Tanner: Absolutely. We've got other states that are also interested. Wisconsin, South Dakota, just sticking to the Midwest, but there's other states that are definitely interested in. We've had partners requesting it.
Tony: Going back to the partnership with John Deere and what you guys were previously using AgSolver, tell us a little bit about that. How the John Deere Operations Center has partnered with everything and how you guys are utilizing John Deere as well as your platform to help these customers with these areas of their fields.
Tanner: Obviously within precision Ag, and you start talking about platforms, you can dive into the John Deere Operations Center and where do you guys at? 103 different platforms within the Operations Center. Not to mention the capabilities within the Operations Center itself and the ability to analyze data.
We're really open to working with any platform and, obviously, within the John Deere Operations Center as well to dive into the data and acre by acre analysis and return on investment is the gold standard, but there's so many great platforms out there including Operations Center that we can still dig in the data and we can identify different areas where another practice might be feasible.
Tony: When you identify these areas, they work with the precision Ag in conservation specialists in their area, how does that ending? How does it look when it wraps up? Are you guys making the recommendations or what is being done with those areas once you figure that out?
Tanner: As we dive into the data, start looking at things, the specialist in collaboration with other partners such as NRCS or some of the water districts, they'll come up with different programs that would be available to the farmer, along with the specialists diving in deeper and looking for other alternatives that an individual could do on their own will.
Some people might not want to get tied up into a 10, 15-year contract, so there's some other things that somebody could do, on their own will, and also get that return on investment.
Tony: You meet with the farmer, you sit down, you get their data, you get these recommendations and practices, how did those conversations go? What do they look like? Do you get a lot of people that say, "Yeah, you know, this really isn't for me", or do you get people that jump on board right away and say, "Hey, I really like what you guys are doing and I really want to move forward with this".
Tanner: We've had a lot of great success with working with farmers and in their appreciation of looking at a holistic approach and looking at it in their favor with recommendations that'll have added benefits.
You sit down with them. Phase one is, "What are your goals on your operation? What's around you? Is there opportunities for forage production? Do you have livestock? Does your neighbor have livestock?" Just going through the suite of options and seeing what the landscape looks like in the area. What's the potential?"Do you have the equipment to do small grains? Is that even an option?"
If they are interested in some of that stuff, we can dive deeper in it, but it's really up to them. We'll work with them, their consultant, their agronomists to make sure that everybody's on the same page.
We do make a change with the practice. Make sure it's going to work with all their precision data to make sure that they can, hopefully, farm it, if not the same, pretty close to the same as they always have. It's not going to be going out in the middle of a section and changing the flow of the whole field.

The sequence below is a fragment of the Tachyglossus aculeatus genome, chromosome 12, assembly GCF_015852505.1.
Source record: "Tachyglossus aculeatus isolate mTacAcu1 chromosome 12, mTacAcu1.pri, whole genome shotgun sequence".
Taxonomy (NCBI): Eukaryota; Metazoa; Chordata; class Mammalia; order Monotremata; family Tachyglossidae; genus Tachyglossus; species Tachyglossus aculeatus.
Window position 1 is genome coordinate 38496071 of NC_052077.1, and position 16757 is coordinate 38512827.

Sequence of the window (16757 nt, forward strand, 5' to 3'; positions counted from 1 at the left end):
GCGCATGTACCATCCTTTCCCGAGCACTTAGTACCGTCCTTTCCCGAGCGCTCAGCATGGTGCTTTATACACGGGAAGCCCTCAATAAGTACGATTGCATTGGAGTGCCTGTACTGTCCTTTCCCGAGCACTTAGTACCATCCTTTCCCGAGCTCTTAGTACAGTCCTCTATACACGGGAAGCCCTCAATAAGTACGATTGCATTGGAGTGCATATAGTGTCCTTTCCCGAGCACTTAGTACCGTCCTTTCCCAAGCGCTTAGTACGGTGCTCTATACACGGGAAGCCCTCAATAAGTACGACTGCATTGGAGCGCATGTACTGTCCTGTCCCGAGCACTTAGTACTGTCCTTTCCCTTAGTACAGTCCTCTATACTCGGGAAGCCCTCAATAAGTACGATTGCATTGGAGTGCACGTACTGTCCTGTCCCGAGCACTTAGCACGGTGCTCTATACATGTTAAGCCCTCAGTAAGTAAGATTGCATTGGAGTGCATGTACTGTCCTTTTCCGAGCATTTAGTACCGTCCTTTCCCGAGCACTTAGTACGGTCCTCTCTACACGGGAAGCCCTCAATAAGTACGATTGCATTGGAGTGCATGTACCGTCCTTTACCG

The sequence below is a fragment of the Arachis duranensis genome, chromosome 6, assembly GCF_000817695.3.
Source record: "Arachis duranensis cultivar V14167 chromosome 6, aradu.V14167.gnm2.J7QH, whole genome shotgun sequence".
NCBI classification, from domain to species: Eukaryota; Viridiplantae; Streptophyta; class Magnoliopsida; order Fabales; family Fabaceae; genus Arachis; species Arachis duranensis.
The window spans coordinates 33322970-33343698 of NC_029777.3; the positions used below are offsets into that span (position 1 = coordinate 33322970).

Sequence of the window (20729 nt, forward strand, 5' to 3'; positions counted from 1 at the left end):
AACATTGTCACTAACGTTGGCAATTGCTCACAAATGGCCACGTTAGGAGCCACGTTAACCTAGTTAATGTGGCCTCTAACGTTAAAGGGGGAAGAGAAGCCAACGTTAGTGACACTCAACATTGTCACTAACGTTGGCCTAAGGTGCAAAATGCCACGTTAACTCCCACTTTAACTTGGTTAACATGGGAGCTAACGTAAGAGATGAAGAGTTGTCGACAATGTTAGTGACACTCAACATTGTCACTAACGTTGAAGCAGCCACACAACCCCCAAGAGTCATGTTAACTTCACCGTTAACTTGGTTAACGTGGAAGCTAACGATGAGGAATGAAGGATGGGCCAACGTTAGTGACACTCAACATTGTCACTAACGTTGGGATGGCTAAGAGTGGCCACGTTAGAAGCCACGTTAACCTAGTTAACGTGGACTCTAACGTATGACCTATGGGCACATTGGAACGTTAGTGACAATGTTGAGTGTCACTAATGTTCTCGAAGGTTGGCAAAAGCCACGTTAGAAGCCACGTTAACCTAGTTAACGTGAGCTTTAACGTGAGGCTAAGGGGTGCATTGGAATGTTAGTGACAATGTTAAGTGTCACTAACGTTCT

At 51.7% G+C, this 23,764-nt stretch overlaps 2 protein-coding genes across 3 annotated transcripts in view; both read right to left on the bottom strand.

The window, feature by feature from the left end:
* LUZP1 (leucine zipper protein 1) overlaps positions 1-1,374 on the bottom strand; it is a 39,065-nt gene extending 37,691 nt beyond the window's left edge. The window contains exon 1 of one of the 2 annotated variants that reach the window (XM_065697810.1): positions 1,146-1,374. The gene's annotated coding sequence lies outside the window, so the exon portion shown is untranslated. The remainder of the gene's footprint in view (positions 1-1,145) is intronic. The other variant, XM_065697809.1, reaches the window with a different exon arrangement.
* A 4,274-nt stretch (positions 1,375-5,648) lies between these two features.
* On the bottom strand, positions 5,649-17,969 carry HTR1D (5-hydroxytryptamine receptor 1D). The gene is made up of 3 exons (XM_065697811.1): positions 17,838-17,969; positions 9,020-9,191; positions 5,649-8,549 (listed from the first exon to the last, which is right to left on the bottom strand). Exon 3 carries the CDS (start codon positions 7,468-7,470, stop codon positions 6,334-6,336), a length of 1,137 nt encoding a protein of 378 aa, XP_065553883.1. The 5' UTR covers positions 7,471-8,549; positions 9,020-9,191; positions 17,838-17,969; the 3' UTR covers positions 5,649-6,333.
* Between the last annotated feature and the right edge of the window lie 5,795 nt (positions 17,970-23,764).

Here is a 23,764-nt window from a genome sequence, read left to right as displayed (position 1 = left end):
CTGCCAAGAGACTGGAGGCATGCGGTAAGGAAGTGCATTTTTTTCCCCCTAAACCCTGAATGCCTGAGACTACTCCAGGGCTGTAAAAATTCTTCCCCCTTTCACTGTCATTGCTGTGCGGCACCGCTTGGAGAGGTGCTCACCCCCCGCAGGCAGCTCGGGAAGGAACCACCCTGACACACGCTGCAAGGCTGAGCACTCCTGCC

We would really take all that into consideration and we will go through the steps. If somebody's interested in something, we'll go there from A to Z, working with all the partners.
Anybody that the farmers have trusted relationship with and really help them get to Z which would be implementing the practice or enrolling in a practice.
We'll go with an individual if they want to go to a service center. NRCS, SWCD, FSA, we'll go with them and help them and explore these opportunities and help them with the enrollment process.
Tony: With all the farmers you've worked with in the past, I know we were talking before we got recording here. You're not in the specialist role, but you work very closely with these specialist.
Do you have any sort of a success story you'd like to share with us about something that's really gone well with Pheasants Forever and these conservation programs?
Tanner: A just a few success stories that I would throw out. One would be in North Dakota here. I started working with a farmer in Southeast, North Dakota. Our specialists there ran through the data, started looking at the numbers, taking in consideration yield and financial constraints.
This individual, it was an 'aha' moment once you started tying in a budget and the financial component and he pointed at a map and said, "I don't really like farming in this spot anyways. What could we do?"
It's lighting up red on the map. That individual actually looked and said, "Hey, this is next to one of my pastures. Let's extend my pasture out about 15 acres and let's run the numbers see what that does".
Through diving into those numbers, those details taken into consideration, weight gains, and everything else within the livestock industry, found out that indeed it would increase the return on investment on those acres.
That individual decided to move forward and get some cost share for some fencing, put the grass on the ground and the cows are happy. That would be one example in North Dakota.
In Minnesota, a cool one that, in my opinion, that a farmer implemented. There's just this chunk that, same thing, 'aha' moment. "I never really like farming in that spot anyways".
He wasn't necessarily interested in any long term programs, but he was interested in starting to get involved more in cover crops.
Through this, they identified that, "Hey, we could grow rye on these acres. We could harvest them, get them cleaned, and then we could apply these, what I grew on my own operation on the rest of my farm, so I don't have to go in source and buy seed. I grew my own seed.